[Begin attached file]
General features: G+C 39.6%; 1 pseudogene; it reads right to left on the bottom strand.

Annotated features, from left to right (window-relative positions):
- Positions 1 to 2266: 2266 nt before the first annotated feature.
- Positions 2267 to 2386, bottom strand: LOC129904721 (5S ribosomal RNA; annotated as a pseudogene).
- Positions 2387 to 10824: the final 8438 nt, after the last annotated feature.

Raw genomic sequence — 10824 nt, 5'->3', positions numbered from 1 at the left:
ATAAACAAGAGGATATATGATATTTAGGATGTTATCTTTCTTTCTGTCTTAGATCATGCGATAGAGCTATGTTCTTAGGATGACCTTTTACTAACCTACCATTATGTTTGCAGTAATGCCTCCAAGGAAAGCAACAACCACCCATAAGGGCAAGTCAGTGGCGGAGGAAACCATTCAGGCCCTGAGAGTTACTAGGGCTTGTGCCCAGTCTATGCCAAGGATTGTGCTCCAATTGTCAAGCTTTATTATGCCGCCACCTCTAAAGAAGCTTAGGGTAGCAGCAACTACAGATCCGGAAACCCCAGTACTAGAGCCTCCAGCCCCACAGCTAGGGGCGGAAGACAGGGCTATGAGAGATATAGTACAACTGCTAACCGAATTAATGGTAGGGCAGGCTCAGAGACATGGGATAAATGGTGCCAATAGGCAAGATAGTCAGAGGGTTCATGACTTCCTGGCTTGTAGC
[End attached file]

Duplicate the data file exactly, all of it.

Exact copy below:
General features: G+C 39.6%; 1 pseudogene; it reads right to left on the bottom strand.

Annotated features, from left to right (window-relative positions):
- Positions 1 to 2266: 2266 nt before the first annotated feature.
- Positions 2267 to 2386, bottom strand: LOC129904721 (5S ribosomal RNA; annotated as a pseudogene).
- Positions 2387 to 10824: the final 8438 nt, after the last annotated feature.

Raw genomic sequence — 10824 nt, 5'->3', positions numbered from 1 at the left:
ATAAACAAGAGGATATATGATATTTAGGATGTTATCTTTCTTTCTGTCTTAGATCATGCGATAGAGCTATGTTCTTAGGATGACCTTTTACTAACCTACCATTATGTTTGCAGTAATGCCTCCAAGGAAAGCAACAACCACCCATAAGGGCAAGTCAGTGGCGGAGGAAACCATTCAGGCCCTGAGAGTTACTAGGGCTTGTGCCCAGTCTATGCCAAGGATTGTGCTCCAATTGTCAAGCTTTATTATGCCGCCACCTCTAAAGAAGCTTAGGGTAGCAGCAACTACAGATCCGGAAACCCCAGTACTAGAGCCTCCAGCCCCACAGCTAGGGGCGGAAGACAGGGCTATGAGAGATATAGTACAACTGCTAACCGAATTAATGGTAGGGCAGGCTCAGAGACATGGGATAAATGGTGCCAATAGGCAAGATAGTCAGAGGGTTCATGACTTCCTGGCTTGTAGC